Military robotics and the robotics community’s responsibility

Industrial Robot

ISSN: 0143-991x

Article publication date: 23 August 2011

Citation

Arkin, R. (2011), "Military robotics and the robotics community’s responsibility", Industrial Robot, Vol. 38 No. 5. https://doi.org/10.1108/ir.2011.04938eaa.001

Publisher

:

Emerald Group Publishing Limited

Copyright © 2011, Emerald Group Publishing Limited


Military robotics and the robotics community’s responsibility

Article Type: Viewpoint From: Industrial Robot: An International Journal, Volume 38, Issue 5

Unfortunately, mankind seemingly will persist in conducting warfare, as evidenced over all recorded history until the present day. New technology has historically made such killing more efficient, e.g. the longbow, artillery, armored vehicles, aircraft carriers, or nuclear weapons. Many view that each of these new technologies produced a revolution in military affairs (RMA) as they fundamentally changed the ways in which war was waged.

Many consider robotics technology a potentially new RMA, especially as we move toward more and more autonomous systems in the battlefield. This will result in changes involving tactics, precision, and perhaps, if done correctly, a reduction in atrocities as outlined in research conducted in our laboratory.

But this emerging technology can lead us into many different futures, some dystopian. It is crucially important that we not rush headlong into the design, development, and deployment of these systems without thoroughly examining their consequences on all parties: friendly forces, enemy combatants, civilians, and society in general. This can only be done through reasoned discussion of the issues associated with this new technology. The tempo of the battlefield is now outpacing the warfighter’s ability to be able to make sound rational decisions in the heat of combat. Multiple potential benefits of intelligent war machines have been declared, including: a reduction in friendly casualties; force multiplication; greater precision due to persistent stare; the ability to integrate far more information from many more sources far faster than any human with the advent of network-centric warfare; and the removal of fear, anger, frustration, and other cognitive problems from the process of killing. This could possibly even yield a greater adherence to the laws of war by robotic systems than from using soldiers of flesh and blood alone.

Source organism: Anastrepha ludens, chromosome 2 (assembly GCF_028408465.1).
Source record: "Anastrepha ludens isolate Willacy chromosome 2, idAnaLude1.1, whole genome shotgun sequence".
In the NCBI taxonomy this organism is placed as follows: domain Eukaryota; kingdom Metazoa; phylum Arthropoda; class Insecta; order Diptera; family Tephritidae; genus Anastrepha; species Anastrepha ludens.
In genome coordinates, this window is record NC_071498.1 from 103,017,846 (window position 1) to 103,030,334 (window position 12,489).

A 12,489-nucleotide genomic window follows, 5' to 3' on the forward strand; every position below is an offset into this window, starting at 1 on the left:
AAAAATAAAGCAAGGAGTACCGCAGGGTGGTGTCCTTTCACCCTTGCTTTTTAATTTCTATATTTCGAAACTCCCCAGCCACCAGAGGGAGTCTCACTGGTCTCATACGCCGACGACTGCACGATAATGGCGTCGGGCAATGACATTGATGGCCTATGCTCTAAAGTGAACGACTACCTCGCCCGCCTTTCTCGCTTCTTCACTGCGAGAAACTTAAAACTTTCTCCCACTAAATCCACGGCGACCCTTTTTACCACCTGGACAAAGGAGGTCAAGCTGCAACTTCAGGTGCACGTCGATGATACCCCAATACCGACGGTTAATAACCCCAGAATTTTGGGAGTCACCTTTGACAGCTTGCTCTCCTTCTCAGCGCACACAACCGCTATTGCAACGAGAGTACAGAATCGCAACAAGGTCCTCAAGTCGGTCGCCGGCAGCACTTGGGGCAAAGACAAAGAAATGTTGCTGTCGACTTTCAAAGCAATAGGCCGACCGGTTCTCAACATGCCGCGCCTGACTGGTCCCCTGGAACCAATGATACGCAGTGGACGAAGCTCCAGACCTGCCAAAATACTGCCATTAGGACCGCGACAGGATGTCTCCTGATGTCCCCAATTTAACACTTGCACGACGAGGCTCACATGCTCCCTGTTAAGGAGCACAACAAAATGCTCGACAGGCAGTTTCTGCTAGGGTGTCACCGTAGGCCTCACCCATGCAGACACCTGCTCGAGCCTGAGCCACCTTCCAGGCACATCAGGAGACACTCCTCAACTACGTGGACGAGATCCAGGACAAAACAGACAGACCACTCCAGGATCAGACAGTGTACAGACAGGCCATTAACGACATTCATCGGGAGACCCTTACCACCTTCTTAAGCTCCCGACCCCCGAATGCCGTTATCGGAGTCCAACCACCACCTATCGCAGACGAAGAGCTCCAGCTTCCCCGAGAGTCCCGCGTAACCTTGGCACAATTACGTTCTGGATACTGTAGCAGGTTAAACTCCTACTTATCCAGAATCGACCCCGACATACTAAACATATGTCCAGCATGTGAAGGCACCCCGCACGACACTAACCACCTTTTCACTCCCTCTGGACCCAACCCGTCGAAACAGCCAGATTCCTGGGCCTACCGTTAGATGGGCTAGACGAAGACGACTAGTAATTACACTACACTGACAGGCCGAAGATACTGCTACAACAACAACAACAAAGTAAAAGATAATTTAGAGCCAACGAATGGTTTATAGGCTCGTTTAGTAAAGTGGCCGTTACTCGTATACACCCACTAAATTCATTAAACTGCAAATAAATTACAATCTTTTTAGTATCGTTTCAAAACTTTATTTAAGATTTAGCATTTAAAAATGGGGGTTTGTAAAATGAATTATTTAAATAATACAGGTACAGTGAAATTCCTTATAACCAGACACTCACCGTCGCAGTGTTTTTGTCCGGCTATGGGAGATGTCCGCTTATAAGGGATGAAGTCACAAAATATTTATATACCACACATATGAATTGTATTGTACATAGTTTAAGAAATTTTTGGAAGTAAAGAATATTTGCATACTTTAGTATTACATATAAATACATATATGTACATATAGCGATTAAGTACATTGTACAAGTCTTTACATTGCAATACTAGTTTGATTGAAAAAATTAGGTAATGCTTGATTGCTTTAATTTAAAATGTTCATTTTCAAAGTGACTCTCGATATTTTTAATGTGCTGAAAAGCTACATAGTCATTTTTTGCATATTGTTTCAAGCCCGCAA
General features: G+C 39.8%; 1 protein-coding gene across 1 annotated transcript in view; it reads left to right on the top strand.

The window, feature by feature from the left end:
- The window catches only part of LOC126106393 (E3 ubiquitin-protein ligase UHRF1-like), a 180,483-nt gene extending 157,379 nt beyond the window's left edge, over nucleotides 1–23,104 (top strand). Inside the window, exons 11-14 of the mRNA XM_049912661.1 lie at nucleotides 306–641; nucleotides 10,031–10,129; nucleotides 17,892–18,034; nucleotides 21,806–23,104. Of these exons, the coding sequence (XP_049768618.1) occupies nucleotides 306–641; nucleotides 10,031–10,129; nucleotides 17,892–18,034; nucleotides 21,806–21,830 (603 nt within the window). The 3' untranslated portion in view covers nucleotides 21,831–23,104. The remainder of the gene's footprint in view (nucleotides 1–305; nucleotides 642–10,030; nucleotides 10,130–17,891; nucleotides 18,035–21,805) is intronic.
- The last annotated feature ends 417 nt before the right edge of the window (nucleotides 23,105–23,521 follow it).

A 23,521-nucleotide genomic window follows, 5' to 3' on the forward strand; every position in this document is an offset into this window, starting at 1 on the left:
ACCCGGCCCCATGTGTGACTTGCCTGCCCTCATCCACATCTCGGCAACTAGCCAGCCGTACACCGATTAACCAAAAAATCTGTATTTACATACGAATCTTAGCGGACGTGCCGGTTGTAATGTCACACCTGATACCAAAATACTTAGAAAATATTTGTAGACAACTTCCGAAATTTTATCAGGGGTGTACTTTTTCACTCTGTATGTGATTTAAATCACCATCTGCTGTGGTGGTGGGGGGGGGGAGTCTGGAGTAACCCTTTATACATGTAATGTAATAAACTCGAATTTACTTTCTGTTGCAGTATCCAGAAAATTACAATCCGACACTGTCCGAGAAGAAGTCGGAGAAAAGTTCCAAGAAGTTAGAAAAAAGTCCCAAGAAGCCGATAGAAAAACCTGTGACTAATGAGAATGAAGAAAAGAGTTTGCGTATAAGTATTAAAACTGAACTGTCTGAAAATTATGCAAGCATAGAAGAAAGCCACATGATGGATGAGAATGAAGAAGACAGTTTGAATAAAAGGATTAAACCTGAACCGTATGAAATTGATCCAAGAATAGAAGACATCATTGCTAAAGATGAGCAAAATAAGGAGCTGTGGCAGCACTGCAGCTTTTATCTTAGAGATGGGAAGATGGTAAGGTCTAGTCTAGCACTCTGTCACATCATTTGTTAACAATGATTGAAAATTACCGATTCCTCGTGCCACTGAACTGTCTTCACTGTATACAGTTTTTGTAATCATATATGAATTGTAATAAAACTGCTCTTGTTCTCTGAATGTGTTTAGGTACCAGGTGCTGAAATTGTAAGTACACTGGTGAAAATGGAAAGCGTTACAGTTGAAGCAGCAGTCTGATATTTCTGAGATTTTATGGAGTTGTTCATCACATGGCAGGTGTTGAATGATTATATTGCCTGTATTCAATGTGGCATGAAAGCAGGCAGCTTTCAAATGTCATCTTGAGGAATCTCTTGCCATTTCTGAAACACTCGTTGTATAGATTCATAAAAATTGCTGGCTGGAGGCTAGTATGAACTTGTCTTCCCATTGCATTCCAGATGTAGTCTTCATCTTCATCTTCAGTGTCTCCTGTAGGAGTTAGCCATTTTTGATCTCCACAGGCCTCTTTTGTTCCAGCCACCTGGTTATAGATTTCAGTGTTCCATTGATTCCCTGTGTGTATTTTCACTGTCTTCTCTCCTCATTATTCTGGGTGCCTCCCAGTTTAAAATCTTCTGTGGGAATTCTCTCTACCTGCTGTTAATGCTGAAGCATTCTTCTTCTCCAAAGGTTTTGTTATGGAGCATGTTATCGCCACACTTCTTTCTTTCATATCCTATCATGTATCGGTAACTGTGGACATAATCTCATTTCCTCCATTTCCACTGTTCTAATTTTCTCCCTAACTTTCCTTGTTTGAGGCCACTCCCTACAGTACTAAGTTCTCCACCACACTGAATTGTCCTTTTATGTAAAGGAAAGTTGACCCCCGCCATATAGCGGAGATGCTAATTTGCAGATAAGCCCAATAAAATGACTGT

But there are many counterarguments as well. These include the establishment of responsibility for war crimes involving autonomous weaponry, the potential lowering of the threshold for entry into war, the military’s possible reluctance of giving robots the right to refuse an order, proliferation, and mission creep to name but a few.

Nonetheless, is it not our responsibility as scientists to look for effective ways to reduce man’s inhumanity to man through technology? Where is this more evident than in the battlefield? Research in ethical military robotics can and should be applied toward achieving this end. While I am not averse to the outright banning of lethal autonomous systems in the battlefield, I believe that if these systems were properly inculcated with a moral ability to adhere to the laws of war and rules of engagement they could outperform human soldiers with respect to humaneness. The end product then could be, despite the fact that these systems could not ever be expected to be perfectly ethical, a saving of non-combatant lives when compared to human warfighters’ behavior.

This is obviously a controversial assertion, and I have often stated that the discussion my research engenders on this topic is as important as the research itself. We must continue to examine the development of lethal autonomous systems in forums such as the United Nations and the International Committee of the Red Cross (Geneva Conventions) to ensure that the internationally agreed upon standards regarding the way in which war is waged are adhered to as this technology proceeds forward. If we ignore this, we do so at our own peril.

Roboticists should lead this discussion and fully acknowledge their complicity in the creation of these systems whether or not they accept funding directly from the military. If you create ideas or technology that has intellectual value, someone, someday, somewhere will put it to use in military systems. We as a community must be proactive in tackling these problems, raising our heads above the day-to-day concerns of the profession, understanding that there are bigger things at stake here than our next patent, publication, or promotion.

Working through professional societies such as the IEEE Robotics and Automation Society’s Technical Committee on Roboethics or the IEEE Society for Social Implications of Technology are but two such examples for engagement. Join the debate now so that we as a community of researchers can assume the responsibility that we bear as we move forward with respect to this new RMA.

Ronald ArkinRegents’ Professor at the School of Interactive Computing, Georgia Institute of Technology, Atlanta, Georgia, USA